Justin Murdock and his husband were the first same-sex couple to marry in West Virginia. He's the co-chair of Mayor Williams' LGBT Advisory Committee.
Justin's family has a long history in Huntington and Wayne County. When Justin was in middle school, he thought he could ignore his identity to make his family happy.
Justin married his ex-wife when he was 20 years old.
There wasn't much of a movement for marriage equality in West Virginia when Justin thought about marrying his partner for the first time. He wanted to change that.
Justin didn't think that his grandma approved of his relationship with a man. But then he saw her newspaper clippings.
Even though it took a while, Justin pushed Mayor Williams to support the LGBTQ community in Huntington.
Bernice and Jacqui are engaged to be married. They met through a church advertisement.
For Jacqui and Bernice, Huntington's second annual Pride Picnic is a big deal.
Sometimes, it's hard to find other lesbian couples in Huntington. But being out and proud is important to Jacqui and Bernice.
For years, Jacqui tried not to be gay. It was difficult to navigate being proud of being black and proud of being gay.
Jody Perry is the IT Director for Marshall University. He grew up in Wayne, West Virginia.
Jody describes his early life in Wayne as a wonderful childhood -- until his first crush.
Jody loved going to church until the day that the preacher said gays were going to hell.
It wasn't easy living in West Virginia in the early 90s. Jody always thought he would move to a big city, but that's not how things worked out.
At Marshall University, students hosted Blue Jeans Day in support of the LGBTQ community. Supporters weren't the only ones who dressed up.
Jody came out for the first time on the internet.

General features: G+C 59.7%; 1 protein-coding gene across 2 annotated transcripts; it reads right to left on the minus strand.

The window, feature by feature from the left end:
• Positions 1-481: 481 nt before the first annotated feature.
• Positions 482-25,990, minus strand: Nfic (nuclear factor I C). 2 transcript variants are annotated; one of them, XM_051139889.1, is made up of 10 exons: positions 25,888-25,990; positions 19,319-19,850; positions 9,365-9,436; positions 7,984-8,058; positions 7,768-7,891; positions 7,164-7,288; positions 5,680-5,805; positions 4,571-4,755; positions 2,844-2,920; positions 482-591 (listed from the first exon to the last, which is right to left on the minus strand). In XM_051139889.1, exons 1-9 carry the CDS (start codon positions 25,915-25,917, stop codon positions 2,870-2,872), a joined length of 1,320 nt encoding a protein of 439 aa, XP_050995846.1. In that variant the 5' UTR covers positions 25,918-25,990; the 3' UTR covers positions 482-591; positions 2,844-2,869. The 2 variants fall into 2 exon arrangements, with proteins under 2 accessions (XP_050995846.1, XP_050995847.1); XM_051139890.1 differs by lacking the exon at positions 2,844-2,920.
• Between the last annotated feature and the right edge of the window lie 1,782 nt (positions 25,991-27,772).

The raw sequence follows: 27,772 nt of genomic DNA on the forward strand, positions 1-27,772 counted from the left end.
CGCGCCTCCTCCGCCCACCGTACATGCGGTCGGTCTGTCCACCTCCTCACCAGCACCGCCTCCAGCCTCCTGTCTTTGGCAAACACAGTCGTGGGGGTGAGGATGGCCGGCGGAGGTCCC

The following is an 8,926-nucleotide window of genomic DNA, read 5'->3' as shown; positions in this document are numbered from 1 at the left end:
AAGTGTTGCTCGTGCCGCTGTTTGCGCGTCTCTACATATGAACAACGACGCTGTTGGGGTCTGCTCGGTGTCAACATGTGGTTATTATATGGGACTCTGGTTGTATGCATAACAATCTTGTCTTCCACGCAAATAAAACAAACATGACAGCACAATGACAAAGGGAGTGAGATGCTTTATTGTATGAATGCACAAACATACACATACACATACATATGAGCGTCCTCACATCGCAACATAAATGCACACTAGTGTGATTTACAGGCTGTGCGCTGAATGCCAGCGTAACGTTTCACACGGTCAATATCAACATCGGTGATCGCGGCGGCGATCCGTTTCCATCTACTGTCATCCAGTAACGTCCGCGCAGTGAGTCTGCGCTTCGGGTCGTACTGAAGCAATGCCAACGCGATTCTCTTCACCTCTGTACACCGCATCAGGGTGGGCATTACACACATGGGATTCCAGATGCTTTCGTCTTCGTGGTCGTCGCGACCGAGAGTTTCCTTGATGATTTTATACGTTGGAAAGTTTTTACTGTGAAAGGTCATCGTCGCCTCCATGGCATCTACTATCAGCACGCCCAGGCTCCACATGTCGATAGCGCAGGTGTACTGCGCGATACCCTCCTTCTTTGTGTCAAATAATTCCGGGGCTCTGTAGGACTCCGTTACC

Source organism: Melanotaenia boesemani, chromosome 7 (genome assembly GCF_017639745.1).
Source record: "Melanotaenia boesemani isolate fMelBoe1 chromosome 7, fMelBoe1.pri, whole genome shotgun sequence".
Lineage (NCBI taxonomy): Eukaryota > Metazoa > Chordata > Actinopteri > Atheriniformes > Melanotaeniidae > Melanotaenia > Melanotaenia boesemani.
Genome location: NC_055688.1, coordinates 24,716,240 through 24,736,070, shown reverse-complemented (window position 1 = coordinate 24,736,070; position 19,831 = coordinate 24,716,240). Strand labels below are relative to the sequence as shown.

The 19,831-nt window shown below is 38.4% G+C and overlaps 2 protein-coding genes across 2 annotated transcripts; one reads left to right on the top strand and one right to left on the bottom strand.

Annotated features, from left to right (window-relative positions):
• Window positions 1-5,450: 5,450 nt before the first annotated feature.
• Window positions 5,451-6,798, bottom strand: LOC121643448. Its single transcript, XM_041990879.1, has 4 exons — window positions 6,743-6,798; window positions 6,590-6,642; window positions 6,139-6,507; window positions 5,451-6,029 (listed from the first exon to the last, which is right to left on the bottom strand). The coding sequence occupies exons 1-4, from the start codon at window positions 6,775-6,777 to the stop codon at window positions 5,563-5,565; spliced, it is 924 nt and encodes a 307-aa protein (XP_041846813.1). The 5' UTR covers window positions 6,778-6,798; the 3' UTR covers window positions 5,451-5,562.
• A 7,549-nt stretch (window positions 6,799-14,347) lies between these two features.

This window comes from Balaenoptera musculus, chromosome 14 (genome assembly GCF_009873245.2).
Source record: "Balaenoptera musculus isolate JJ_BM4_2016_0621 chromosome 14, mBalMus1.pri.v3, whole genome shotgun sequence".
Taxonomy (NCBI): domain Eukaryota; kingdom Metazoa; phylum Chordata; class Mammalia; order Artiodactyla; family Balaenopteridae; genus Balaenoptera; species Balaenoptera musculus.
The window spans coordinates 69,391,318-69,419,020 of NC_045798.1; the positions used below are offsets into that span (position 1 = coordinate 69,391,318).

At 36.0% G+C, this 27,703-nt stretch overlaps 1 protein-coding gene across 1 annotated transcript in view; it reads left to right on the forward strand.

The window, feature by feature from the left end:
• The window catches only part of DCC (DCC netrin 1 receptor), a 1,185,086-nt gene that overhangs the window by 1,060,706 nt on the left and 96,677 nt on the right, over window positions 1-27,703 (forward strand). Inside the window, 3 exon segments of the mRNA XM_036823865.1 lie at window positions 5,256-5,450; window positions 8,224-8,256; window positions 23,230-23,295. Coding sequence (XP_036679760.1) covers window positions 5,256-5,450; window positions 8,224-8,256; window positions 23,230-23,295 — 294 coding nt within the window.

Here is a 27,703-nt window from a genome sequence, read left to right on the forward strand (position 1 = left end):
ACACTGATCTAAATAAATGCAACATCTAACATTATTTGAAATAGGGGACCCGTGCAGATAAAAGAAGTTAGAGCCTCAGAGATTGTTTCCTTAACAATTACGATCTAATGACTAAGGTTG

Jody thinks Marshall University makes a big difference to Huntington's LGBTQ inclusivity.
Jan Rader is West Virginia's first female fire chief. She's also openly gay.
I just think it’s important for people to be who they are and to not feel threatened by being themselves. It took me a long time to be comfortable in my own skin. I see death and destruction on a daily basis, so life’s too short to worry about petty little things. But unfortunately, people in the LGBTQ community still have to worry about basic human rights from time to time, and that’s not good."
Matt Jarvis is Marshall University's first ever openly gay student body president. He grew up in Nitro, West Virginia. Matt graduated from Marshall in 2018, and he serves on Huntington mayor Steve Williams' LGBT Advisory Committee.
Matt came out when he was in high school. His grandparents were surprised, but they have always supported him.
Matt never thought he would go to Marshall. His whole family went there. Instead, Matt wanted to leave West Virginia.
At Marshall, Matt found a community in Greek life. He says, his fraternity supports him. But, it's more complicated than that.
When Mayor Williams asked Matt to give a presentation on LGBTQ issues, he first found his voice as a leader off campus.
West Virginia, we know what poverty is. The opioid crisis, Huntington is kind of the poster child for that, unfortunately. We know what a social problem looks like, we know what a health epidemic looks like. It’s not an image problem, the image is real. There are people who are hurting. There are people who are addicted. There are people who have lost jobs, who have lost homes, who have lost their lives. Suddenly queerness and LGBTQ initiatives really aren’t in the same boat as you know, 27 people overdosing in one day within a 4 hour period. And I would like not to compare those things."
Matt's hometown, Nitro, is much smaller than Huntington, the second largest city in West Virginia.